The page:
||[Nov. 15th, 2010|05:46 pm]
Jon Stewart does not give many interviews, but recently he sat down with Rachel Maddow for 49 minutes, and I disagree with almost everything he says. More later, but here's the link.|
There's a shorter one on the same site, the version that aired on television.
Bush isn't a war criminal the way Pol Pot is a war criminal, and if he is, then Obama is.
This is a paraphrasing of Stewart. He wants conversation starters, not enders.
I can't get it across strongly enough that you shouldn't talk to irrational people!
If someone tells me it's best for the country to murder all blue-eyed people, I'm not going to try and start a conversation with them!
Also, Bush started a war that has killed anywhere from 100,000 to 900,000 people in the last 8 years or so. "Over a million" is the number given to Pol Pot.
Bush is a war criminal.
Obama is trying to clean up his mess. Should we abandon the Iraqis in a country that we destroyed? I'm not saying that Obama is perfect...in fact I am incredibly disappointed with his center-right viewpoints. But...he didn't start a war for petty politics, money, whatever.
Stewart also talks about confirmation bias, not exactly a new thing. There's a point there, but it doesn't mean I need to give equal weight to all opinions, either! That's the absolute key thing, the thing that really really gets me in Stewart's rhetoric.
Then he goes on to another well known thing in professional thinking, that of charity in the analysis of others' arguments. So you learn about and think about other people's arguments, and you try and give them the benefit of the doubt. But Stewart wants to figure out ways that Bush & co. are not "evil."
They started this war, they approve of torture, and it's important to look at the reasons why. Did they think it would prevent American death. FDR interred Japanese-Americans, that's what Stewart has to keep in his head whenever he is blown away by what the Bush Administration was doing.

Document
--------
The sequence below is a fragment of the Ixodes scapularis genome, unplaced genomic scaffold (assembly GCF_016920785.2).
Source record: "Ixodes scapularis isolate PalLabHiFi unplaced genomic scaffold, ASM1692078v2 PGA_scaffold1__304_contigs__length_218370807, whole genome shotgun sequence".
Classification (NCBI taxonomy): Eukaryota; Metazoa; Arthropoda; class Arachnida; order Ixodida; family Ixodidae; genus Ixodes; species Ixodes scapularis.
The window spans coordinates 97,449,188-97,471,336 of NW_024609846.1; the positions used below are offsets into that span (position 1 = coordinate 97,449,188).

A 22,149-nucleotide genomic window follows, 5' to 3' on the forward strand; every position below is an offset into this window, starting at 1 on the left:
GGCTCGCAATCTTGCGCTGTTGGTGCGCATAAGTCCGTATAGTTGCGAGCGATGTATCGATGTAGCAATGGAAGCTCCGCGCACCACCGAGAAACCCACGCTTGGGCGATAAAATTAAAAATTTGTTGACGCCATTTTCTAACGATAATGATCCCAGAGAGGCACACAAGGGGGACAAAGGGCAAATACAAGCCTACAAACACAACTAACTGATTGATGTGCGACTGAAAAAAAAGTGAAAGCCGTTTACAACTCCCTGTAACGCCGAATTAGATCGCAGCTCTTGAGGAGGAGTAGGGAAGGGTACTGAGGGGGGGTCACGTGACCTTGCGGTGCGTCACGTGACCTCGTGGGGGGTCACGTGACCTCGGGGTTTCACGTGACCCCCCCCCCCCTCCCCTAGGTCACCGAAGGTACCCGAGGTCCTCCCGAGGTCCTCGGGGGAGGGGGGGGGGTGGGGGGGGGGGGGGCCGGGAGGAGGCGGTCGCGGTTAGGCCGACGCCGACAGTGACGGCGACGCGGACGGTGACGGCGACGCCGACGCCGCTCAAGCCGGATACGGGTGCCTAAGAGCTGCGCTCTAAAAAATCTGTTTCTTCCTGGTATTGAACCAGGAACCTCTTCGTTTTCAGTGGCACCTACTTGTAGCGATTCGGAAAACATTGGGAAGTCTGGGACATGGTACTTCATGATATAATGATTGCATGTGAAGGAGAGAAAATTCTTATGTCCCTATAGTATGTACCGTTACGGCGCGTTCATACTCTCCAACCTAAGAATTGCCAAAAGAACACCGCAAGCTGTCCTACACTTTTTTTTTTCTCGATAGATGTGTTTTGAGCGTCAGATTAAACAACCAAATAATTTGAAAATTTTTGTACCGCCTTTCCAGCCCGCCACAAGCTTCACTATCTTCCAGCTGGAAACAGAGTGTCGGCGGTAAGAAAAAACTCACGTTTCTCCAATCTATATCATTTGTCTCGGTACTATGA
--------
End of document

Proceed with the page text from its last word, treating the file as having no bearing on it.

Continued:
Except there is no justification for torture, especially in the fact of the fact that it just doesn't work as a tactic. But even if it does work, you come to the age old question. The question of whether it is okay to thoroughly shred your ideals in the name of their preservation. And it very simply is not.
There's no justification for starting wars for power, money, territory, influence, whatever! None. And caring why they thought it was okay to do so is no better than me asking why they think it's better for America if all blue-eyed people are dead.
Maybe FDR interring all of those Americans was an evil act, based in fear. I can freely admit that. Be suspicious of anyone who wants to tell you how you should live, who wants to make decisions on your behalf. So pretty much everyone who wants to be the President is suspect.
Critics are "part of the game," and it's disingenuous to claim otherwise. Ugh, sports metaphors. I can't see how any smart human being can honestly claim that they are so objective and in their own little bubble that information and influence only stream in one direction, toward them. When you explain, when you criticize, you are immediately part of the sphere of influence, and this drives me absolutely nuts when Stewart harps on it.